“Because I want to conduct research that will change the world through scientific innovation; innovation like what I’ve been doing since second grade at the Center for Disease Control originally as an intern but most recently as an Associate Professor in Pathology and at the same time as volunteering 40 hours a week at the Center for Kids who Can’t Read Good.” (okay, so I slightly embellished his response…)
“That’s great,” I said, “But what will you do outside of your prize-winning research, you know, like on weekends and after class?”
He hesitates, looks down, then asks me, “Is there a Center for Kids who Can’t Read Good near Rice?”
Come on! Give me a break! Tell me that you think the residential college system is cool, or that you like how Rice has a beautiful campus, or that you like its urban location relative to so much cultural activity. Tell me anything to remind me that you’re actually human and not just some sort of automaton! Don’t over-prepare.
Show Your Passion
Next up was a young lady from a small town. Her test scores were good, top 10% or so, but they weren’t as high as the city slickers I talked with before her. Her resume wasn’t as long as the first guy, and her answers weren’t nearly as polished as the second guy.
But when I asked her why she wanted to come to Rice, she stumbled.
Ordinarily, I’d fault a candidate for stumbling, especially when said candidate was the President of the Speech and Debate team as was her case. But in her case, I think she stumbled because she genuinely had to think about my question and process everything that she wanted to say.
“I first visited Rice when I was a sophomore and instantly fell in love,” she started. “I like the college system; I like how inclusive it is and how easy it seems to make friends not just with people from your major but across all disciplines. I think the campus is beautiful. When I’m here, I just feel so happy…”
Honestly, even after her initial stumble, her answer wasn’t eloquent, but in it I could tell she had a passion for academics, for success, and for Rice. She wanted to be an Owl, and I wanted to see her matriculate.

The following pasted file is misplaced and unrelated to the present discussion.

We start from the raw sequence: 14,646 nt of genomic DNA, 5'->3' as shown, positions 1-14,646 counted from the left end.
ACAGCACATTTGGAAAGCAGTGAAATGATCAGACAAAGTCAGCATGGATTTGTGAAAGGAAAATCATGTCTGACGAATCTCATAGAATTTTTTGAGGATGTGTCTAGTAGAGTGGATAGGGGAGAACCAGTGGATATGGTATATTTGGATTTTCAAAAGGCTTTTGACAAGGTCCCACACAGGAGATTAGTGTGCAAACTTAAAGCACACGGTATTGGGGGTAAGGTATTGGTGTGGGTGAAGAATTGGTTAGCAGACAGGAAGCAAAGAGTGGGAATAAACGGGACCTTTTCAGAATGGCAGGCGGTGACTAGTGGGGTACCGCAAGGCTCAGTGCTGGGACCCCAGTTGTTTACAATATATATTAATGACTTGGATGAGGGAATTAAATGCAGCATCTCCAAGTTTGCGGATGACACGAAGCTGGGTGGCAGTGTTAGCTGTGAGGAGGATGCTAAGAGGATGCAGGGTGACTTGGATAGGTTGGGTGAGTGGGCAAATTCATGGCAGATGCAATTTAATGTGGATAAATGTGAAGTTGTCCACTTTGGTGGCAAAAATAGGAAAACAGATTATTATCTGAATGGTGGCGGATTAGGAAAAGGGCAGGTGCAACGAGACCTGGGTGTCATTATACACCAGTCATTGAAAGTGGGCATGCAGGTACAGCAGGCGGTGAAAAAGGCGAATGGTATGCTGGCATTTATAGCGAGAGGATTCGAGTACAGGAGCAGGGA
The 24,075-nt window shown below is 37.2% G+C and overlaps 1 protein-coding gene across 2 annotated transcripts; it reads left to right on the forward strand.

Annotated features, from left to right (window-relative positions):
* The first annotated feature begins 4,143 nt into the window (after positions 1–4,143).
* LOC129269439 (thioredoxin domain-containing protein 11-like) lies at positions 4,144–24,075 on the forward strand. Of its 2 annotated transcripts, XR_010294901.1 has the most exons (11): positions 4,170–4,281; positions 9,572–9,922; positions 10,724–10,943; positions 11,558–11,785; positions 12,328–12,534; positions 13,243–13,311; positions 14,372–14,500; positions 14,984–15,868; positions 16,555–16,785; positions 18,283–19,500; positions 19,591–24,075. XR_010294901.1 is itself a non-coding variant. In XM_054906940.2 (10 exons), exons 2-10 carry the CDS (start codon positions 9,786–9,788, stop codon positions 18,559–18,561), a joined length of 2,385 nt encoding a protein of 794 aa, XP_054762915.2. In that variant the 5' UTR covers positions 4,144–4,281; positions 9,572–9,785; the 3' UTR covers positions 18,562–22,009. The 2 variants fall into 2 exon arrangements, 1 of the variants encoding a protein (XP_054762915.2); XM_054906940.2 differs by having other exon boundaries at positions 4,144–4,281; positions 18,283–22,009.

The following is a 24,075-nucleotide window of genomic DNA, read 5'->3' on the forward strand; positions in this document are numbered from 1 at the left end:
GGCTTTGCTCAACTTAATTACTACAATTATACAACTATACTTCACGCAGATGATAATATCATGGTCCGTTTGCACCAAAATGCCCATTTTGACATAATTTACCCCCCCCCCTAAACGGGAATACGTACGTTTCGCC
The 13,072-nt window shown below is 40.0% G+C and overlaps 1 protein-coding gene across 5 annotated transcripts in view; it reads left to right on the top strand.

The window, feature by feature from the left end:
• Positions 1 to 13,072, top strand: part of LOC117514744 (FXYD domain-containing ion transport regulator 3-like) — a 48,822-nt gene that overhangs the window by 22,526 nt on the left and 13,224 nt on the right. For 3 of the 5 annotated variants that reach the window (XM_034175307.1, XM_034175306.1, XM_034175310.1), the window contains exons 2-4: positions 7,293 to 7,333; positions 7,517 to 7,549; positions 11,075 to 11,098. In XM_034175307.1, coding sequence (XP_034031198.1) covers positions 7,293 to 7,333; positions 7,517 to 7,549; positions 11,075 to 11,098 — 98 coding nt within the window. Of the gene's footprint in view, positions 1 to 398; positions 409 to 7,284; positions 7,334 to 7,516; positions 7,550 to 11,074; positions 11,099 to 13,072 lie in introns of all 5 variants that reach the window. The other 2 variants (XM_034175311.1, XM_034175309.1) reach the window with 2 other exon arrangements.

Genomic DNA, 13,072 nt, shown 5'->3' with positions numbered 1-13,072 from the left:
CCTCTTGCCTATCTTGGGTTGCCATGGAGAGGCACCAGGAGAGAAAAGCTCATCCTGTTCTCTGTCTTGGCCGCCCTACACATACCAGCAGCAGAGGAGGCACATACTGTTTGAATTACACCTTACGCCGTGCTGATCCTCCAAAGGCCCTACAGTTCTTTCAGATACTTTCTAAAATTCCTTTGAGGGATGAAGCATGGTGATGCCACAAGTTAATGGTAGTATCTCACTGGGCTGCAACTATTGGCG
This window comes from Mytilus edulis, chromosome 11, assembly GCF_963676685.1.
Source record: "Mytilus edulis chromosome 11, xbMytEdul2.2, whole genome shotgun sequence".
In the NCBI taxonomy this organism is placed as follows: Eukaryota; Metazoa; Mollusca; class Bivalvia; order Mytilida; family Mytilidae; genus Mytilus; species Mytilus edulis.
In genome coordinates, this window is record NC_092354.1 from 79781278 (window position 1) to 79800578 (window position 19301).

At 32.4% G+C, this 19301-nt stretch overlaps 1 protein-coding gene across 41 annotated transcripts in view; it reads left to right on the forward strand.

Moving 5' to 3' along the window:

I gave this interviewee the highest marks of the day.
College Admissions Interview Dos and Don’ts
Understand the story you wish to convey about yourself.
Who are you, and what makes you stand out?—don’t limit this to academics.
Research the school to which you’re applying, including preparing intelligent questions.
Why do you want to attend this school? What’s special about it that resonated with you?
Practice your responses and professional mannerism.
Have you prepared for this interview? This not only shows that you take it seriously, but that you have the capability to prepare and present yourself.
Get so lost in a prepared pitch that you don’t actually answer the questions.
You’ll be asked questions you haven’t prepared for—be open to discuss different topics.
Forget that you’re talking to a human being who wants to like you.
Remember that this is a conversation, not just a test.
Practice ahead of time, but also prepare to go (and stay) off-script.
College Admissions Prep with Piqosity
We’re happy to have shared these admissions interview tips with you. It’s easy to get stuck in the mindset of preparing a perfect portfolio, but remember to be human and try to have a genuine conversation with your interviewer. ACT and SAT scores aren’t everything, but they’re likely to be a factor that scores you an interview or dog-ears your resume in the admissions office.